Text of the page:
Thanks to EasyCare, I recently had the opportunity to attend a four-day equine thermography course with Donna Harper DVM. Dr Harper is one of the pioneers of equine thermography and has a wealth of knowledge to share, which she does very generously. Thermography uses an infra-red camera to translate skin surface temperature into colour screen-images. This enables us to look at the heat patterns on a horse and detect any anomalies in those heat patterns. I am really looking forward to playing around with thermography – wouldn’t it be nice to get some controlled comparisons of heat patterns in barefoot, booted and shod horses?
This is a thermograph of the right front sole of one of my horses after day three (150 miles) of a five day (250 miles) ride back in 2006. The horse was booted in Easyboot Bares for the entire ride. It’s hard to argue with such a nice heat pattern. Image by Jean Koek.
In the course, Dr Harper covers not only theory and practice for the thermograph technician but also stresses the need to understand, limit and correct for ‘artefacts’ that will compromise the integrity of the image. She also emphasises that correct reading of images requires an in-depth understanding of anatomy and physiology.
This image has been doing the rounds for years. Usually it is suggested to represent what happens to limb circulation when a horse is shod (front right) compared to unshod (other three feet). In fact, what it actually shows is a heat pattern absolutely consistent with cervical nerve dysfunction – that is, the shoe on the front right is largely irrelevant to the cool temperature pattern seen here.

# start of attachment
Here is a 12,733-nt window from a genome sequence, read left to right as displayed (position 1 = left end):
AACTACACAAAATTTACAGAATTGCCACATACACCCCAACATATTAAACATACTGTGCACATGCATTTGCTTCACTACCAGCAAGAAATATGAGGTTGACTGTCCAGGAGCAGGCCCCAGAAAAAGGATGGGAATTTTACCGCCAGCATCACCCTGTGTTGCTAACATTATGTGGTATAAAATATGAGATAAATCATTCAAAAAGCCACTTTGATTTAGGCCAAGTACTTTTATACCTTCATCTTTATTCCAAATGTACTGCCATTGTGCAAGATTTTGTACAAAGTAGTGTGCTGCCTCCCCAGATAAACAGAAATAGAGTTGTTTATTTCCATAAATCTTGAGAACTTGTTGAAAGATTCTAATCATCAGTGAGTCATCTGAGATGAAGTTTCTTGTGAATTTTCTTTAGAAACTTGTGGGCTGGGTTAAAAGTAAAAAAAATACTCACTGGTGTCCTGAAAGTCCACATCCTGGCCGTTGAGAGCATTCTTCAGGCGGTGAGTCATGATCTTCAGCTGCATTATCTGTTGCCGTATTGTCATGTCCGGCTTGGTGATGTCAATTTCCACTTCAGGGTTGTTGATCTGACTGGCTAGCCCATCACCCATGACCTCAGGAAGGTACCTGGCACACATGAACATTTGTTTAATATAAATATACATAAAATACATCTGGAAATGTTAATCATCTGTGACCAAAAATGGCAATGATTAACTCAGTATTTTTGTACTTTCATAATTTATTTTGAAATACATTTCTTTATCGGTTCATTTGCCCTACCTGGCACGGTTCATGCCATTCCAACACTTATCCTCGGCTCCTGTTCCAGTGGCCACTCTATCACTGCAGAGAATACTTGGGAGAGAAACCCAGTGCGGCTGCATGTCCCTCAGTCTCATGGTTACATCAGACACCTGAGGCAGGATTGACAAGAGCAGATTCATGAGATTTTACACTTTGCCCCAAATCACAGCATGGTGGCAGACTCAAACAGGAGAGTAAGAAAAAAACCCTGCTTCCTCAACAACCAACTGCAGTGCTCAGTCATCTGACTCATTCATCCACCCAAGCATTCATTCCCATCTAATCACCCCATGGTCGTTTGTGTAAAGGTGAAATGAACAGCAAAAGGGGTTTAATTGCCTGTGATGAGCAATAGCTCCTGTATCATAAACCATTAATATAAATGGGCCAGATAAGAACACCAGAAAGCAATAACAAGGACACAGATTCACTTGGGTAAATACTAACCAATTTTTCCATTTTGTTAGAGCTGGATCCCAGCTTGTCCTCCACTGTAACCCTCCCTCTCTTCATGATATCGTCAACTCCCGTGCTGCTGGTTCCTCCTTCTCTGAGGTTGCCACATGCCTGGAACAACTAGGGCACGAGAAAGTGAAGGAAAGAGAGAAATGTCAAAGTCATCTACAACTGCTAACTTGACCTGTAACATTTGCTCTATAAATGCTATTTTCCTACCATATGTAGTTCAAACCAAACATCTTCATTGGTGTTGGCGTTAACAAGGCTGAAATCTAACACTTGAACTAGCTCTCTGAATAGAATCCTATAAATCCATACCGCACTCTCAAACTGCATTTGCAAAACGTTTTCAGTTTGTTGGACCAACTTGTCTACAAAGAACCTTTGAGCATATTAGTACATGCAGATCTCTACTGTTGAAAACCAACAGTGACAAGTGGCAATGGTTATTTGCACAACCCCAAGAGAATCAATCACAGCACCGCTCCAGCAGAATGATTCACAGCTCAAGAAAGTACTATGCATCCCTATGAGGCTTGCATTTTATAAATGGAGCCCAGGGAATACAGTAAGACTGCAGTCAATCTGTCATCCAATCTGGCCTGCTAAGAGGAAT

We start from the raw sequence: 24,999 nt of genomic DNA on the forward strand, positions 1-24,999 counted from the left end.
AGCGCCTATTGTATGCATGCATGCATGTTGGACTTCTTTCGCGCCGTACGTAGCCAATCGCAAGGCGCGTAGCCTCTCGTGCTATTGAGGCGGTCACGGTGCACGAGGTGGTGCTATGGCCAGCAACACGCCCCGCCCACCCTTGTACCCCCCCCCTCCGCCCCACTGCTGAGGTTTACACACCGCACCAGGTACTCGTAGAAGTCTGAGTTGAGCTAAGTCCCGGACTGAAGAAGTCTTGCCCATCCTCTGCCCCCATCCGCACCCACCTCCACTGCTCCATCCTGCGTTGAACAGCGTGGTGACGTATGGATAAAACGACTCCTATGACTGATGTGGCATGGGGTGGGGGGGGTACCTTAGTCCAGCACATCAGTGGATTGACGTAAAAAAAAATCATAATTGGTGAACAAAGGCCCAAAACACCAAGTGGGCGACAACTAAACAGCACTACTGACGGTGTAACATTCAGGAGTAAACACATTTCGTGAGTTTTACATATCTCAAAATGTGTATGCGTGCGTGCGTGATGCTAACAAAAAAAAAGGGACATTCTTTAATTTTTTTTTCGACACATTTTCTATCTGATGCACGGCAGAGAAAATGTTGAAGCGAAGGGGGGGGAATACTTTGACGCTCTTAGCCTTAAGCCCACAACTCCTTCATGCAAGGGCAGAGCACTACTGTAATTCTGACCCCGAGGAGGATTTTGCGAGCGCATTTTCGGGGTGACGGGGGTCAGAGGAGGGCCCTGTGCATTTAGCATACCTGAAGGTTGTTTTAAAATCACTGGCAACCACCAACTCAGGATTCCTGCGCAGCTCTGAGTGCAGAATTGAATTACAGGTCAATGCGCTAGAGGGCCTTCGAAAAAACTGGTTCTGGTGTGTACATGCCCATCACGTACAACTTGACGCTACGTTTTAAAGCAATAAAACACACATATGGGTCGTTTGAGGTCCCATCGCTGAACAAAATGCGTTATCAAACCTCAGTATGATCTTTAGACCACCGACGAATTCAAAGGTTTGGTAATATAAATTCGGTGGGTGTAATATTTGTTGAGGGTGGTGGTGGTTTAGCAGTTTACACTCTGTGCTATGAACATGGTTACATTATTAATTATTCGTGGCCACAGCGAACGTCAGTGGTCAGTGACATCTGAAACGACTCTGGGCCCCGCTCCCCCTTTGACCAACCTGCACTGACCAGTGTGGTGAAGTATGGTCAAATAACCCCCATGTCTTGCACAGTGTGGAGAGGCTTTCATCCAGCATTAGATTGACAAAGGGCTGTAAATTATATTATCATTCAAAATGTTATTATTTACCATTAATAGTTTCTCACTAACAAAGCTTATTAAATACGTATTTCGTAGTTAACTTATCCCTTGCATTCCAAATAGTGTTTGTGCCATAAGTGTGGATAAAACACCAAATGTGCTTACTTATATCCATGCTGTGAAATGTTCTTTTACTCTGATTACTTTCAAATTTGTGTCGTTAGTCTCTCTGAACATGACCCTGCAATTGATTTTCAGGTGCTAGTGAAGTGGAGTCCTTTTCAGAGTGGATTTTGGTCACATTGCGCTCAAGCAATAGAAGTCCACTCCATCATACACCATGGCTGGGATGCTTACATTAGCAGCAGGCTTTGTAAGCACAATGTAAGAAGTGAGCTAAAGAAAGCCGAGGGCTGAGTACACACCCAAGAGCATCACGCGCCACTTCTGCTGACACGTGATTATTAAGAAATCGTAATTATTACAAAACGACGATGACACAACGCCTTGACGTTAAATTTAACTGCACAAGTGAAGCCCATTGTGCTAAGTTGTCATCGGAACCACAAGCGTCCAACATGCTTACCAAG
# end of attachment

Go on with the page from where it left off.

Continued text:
Dr Harper has a wide range of interests on top of her equine thermography practice/instruction and her regular veterinary work. Amongst other things, we looked at and discussed an interesting horse-shoe she concieved, developed and tested on her own gallopers. She outlined her ideas on the characteristics of a saddle-pad that would actually work at protecting the horse’s back from less than perfect saddle-fit or rider equitation. And of course we discussed prosthetics for equine amputees, a topic close to her heart.
Here is Dr Harper’s thoroughbred amputee mare, Oink, nursing a couple of foals. Oink wore a prosthetic limb and raised five foals of her own and an additional two orphans to boot. Her only foal that was taken to the race track won its first race. Oink was only recently put to sleep after seventeen years as an amputee.
You can see here a prosthetic hoof Dr Harper made out of an Easyboot.
Thanks Dr Harper for a stimulating four days and thanks EasyCare for facillitating my attendance.